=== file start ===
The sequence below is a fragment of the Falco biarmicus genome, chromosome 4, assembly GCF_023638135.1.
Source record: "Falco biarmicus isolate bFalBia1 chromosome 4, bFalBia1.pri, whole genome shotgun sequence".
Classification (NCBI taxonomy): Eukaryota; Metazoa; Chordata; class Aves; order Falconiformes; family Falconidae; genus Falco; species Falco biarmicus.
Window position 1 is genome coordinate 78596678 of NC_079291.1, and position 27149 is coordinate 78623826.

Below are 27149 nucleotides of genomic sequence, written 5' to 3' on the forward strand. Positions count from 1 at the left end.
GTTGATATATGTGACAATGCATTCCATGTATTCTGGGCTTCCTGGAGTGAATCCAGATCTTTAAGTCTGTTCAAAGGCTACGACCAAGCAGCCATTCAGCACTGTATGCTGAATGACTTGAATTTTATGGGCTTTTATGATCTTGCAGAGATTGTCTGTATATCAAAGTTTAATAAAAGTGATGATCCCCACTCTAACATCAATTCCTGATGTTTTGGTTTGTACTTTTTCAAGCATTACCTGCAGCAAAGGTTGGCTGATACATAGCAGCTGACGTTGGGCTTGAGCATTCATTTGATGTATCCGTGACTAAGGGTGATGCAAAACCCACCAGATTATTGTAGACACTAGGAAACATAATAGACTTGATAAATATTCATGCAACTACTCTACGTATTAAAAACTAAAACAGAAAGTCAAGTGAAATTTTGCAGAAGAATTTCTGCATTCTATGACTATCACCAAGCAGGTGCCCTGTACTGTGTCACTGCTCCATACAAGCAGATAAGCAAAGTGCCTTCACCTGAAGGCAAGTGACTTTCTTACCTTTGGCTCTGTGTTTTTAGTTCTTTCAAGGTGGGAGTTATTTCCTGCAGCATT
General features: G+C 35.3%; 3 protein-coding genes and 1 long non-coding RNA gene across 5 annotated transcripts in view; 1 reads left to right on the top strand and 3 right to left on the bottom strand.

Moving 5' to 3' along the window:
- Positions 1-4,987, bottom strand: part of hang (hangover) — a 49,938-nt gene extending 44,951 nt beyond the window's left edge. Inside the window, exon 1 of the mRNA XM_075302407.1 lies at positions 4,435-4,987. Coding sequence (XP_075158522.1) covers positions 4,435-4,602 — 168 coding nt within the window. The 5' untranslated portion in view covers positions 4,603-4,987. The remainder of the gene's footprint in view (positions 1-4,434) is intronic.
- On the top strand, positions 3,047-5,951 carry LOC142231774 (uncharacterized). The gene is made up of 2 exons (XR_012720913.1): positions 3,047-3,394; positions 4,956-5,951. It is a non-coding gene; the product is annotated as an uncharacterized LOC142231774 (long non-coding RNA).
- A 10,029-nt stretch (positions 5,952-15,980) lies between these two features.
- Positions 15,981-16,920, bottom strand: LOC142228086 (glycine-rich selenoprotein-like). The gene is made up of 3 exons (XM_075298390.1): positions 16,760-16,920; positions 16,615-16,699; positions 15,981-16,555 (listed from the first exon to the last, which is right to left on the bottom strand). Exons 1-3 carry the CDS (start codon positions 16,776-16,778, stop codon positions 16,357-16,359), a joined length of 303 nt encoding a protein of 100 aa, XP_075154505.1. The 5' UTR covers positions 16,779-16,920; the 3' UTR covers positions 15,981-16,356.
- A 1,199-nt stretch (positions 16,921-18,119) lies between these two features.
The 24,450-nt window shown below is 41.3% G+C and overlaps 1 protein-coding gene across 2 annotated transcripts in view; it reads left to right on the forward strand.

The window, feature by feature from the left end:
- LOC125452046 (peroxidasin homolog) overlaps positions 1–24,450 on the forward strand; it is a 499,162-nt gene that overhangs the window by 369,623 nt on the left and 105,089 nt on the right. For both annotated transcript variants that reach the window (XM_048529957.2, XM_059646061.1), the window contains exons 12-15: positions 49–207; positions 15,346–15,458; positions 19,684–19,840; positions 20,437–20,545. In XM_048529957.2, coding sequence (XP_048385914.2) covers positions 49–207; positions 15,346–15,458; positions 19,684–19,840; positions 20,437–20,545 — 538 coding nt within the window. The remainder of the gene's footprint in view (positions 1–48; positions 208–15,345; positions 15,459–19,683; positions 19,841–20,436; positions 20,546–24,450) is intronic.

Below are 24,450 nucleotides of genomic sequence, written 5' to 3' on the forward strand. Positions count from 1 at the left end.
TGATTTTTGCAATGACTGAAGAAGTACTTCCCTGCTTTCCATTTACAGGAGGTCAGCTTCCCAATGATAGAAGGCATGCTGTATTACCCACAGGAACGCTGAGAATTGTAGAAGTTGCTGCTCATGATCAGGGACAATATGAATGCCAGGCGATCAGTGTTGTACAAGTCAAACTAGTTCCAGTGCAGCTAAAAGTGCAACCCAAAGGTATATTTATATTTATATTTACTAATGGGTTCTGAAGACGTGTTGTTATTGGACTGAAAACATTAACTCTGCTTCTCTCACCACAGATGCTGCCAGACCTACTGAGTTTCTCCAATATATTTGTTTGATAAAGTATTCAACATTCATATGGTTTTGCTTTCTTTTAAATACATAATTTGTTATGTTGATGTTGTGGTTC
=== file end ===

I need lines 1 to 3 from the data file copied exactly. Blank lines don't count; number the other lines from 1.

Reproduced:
The sequence below is a fragment of the Falco biarmicus genome, chromosome 4, assembly GCF_023638135.1.
Source record: "Falco biarmicus isolate bFalBia1 chromosome 4, bFalBia1.pri, whole genome shotgun sequence".
Classification (NCBI taxonomy): Eukaryota; Metazoa; Chordata; class Aves; order Falconiformes; family Falconidae; genus Falco; species Falco biarmicus.